Friday, October 5, 2012

Bones, Energy Metabolism, and Vitamin K

Skeletal physiology and that of the rest of the body is intricately and inseparably intertwined. We have talked about the need to address the health of the whole body if we are going to achieve long term bone health improvement. In a 2011 perspective  in the Journal of Bone and Mineral Research, Clemens and Karsenty explain how the whole-body approach has brought new insights to the complexity of bone. Researchers have discovered that bone acts as an endocrine organ by releasing the hormone osteocalcin. Insulin, secreted by the pancreas, has long been viewed as the most important hormone for blood glucose regulation, but we now find that osteocalcin, made by the bone-forming osteoblast cells, is also a key player in energy metabolism.

Clemens and Karsenty explain that the skeleton's involvement in energy regulation may have evolved in the Devonian Period (400 million years ago) when the first amphibians crawled out of the calcium rich seas and on to terra firma. Compared to mineral rich ocean water, the terrestrial environment was scarce in calcium necessitating biological adaptation if these animals were to survive. Evolutionary change, through the development of parathyroid glands, helped control blood calcium levels. Today, all land loving animals, including humans, are able to survive and grow strong, mineral-dense bones because the parathyroid glands help control calcium levels through their hormonal influence on osteoclastic bone remodeling activity, as well as promoting calcium absorption from the gut and limiting calcium losses in the urine. In addition to the necessity to conserve calcium, Clemens and Karsenty explain that these "early land dwellers also needed a way to manage fuel production and expenditure more efficiently to survive in their less abundant terrestrial environment. For this job, skeletal muscle and fat evolved into robust factories for acquiring, burning, and storing fuel, as did elaborate endocrine networks that could inventory and report the fuel status accurately among these tissues. It seems logical, therefore, that the osteoblast [bone building cells], whose cellular ancestry is common to fat and muscle, also evolved mechanisms for partnering in the fuel production and maintenance business."

A series of mouse experiments have helped researchers understand bone's relationship to energy metabolism. We know that osteoblasts secrete osteocalcin which is important for bone formation and specifically for the formation of the hydroxyapatite crystal. Before osteocalcin is able to form bone crystals it must first be activated (a process called carboxylation) by vitamin K. This is why vitamin K is so important to bone health. Without vitamin K, osteocalcin would not be carboxylated, bone crystals would not form, and the collagen matrix produced by the osteoblasts would not be mineralized. Osteocalcin is therefore vital to bone health, but now we are seeing that this hormone has a second job outside of the bone.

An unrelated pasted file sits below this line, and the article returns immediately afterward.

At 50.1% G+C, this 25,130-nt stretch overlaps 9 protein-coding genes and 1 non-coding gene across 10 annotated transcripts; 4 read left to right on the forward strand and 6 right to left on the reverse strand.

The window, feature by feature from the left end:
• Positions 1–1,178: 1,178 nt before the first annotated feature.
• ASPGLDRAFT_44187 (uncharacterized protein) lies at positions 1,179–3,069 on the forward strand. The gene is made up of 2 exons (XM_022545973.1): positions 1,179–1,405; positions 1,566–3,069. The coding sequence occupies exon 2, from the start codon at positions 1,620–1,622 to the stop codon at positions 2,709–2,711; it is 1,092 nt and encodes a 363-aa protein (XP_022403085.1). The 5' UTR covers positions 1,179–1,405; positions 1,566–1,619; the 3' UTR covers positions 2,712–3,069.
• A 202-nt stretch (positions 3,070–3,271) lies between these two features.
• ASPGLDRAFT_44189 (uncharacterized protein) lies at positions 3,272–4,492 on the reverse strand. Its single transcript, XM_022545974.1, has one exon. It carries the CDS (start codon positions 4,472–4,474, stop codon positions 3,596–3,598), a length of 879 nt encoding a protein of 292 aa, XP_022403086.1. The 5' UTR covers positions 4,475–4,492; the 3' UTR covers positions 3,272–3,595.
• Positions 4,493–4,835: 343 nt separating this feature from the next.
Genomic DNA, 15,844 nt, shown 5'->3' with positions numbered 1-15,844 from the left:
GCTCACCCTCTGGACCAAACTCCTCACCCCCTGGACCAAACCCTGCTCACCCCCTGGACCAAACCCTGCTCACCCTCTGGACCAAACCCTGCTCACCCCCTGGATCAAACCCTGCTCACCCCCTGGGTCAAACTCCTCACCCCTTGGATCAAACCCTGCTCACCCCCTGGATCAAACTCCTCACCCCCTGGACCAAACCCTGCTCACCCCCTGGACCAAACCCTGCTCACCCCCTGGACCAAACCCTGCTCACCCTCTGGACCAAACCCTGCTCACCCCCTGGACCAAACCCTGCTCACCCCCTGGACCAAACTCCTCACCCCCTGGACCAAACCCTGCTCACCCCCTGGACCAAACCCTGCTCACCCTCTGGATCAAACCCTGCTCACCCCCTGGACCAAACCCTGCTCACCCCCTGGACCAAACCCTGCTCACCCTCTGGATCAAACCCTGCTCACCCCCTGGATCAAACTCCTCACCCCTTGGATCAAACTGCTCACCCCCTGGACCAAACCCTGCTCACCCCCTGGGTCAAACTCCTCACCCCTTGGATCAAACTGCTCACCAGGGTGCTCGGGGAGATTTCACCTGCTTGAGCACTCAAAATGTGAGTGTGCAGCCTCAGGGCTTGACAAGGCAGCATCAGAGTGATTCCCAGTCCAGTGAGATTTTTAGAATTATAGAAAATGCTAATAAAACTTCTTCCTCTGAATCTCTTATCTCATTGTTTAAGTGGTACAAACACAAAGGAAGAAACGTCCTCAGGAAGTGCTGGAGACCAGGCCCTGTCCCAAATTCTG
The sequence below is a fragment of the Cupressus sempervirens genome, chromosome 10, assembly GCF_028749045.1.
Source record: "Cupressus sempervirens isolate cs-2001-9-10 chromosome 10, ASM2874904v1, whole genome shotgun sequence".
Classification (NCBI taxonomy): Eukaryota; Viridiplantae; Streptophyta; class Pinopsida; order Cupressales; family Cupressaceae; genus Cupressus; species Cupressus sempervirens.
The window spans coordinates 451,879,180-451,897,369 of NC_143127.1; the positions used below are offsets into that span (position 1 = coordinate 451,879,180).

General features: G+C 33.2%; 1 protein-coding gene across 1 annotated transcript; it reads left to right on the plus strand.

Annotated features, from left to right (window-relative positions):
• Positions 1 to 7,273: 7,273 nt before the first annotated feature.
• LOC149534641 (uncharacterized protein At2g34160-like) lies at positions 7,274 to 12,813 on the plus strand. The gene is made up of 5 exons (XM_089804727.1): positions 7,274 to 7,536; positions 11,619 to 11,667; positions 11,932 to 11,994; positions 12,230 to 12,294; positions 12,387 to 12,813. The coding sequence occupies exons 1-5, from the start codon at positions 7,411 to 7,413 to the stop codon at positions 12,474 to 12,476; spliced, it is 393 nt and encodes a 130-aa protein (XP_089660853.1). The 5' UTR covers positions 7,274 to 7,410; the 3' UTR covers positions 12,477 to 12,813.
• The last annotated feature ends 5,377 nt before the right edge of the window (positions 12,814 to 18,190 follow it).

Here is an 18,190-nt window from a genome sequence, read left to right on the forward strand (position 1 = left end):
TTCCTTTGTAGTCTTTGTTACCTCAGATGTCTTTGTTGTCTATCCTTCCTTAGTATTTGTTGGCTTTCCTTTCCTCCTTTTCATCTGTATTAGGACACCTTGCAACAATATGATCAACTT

When carboxylated (activated) osteocalcin is secreted by osteoblasts into a resorption pit that has been newly excavated by osteoclasts it forms bone crystals. But a percentage of this carboxylated osteocalcin becomes uncarboxylated (it returns to its inactive, but still obviously important, biological state). This deactivated osteocalcin then makes it's way into the blood stream and stimulates pancreatic insulin production.

Understanding the importance of osteocalcin for glucose regulation is important. It is also important to question extremely high doses of vitamin K therapy for osteoporosis. Could it be that taking 45 mg of vitamin K2 (which has been studied in Japan as being beneficial for patients with osteoporosis) is too much? Could this high amount of vitamin K sway the ratio of carboxylated to uncarboxylated osteocalcin too far in the direction of the carboxylated form and cause a disruption in insulin/glucose regulation? In our supplements at OsteoNaturals we have tried to strike a balance, providing effective, but not what could be excessive dosages of ingredients. Concern about excessive intake of vitamin K is a case in point. Our products, OsteoSustain and OsteoStim, have what we feel are effective, but not excessive, dosages of vitamin K. 

Bones are clearly not functionally nor metabolically separate from the rest of our body. Glucose regulation is just one more aspect of bone biology that we need to keep in mind when we are working with osteoporosis.
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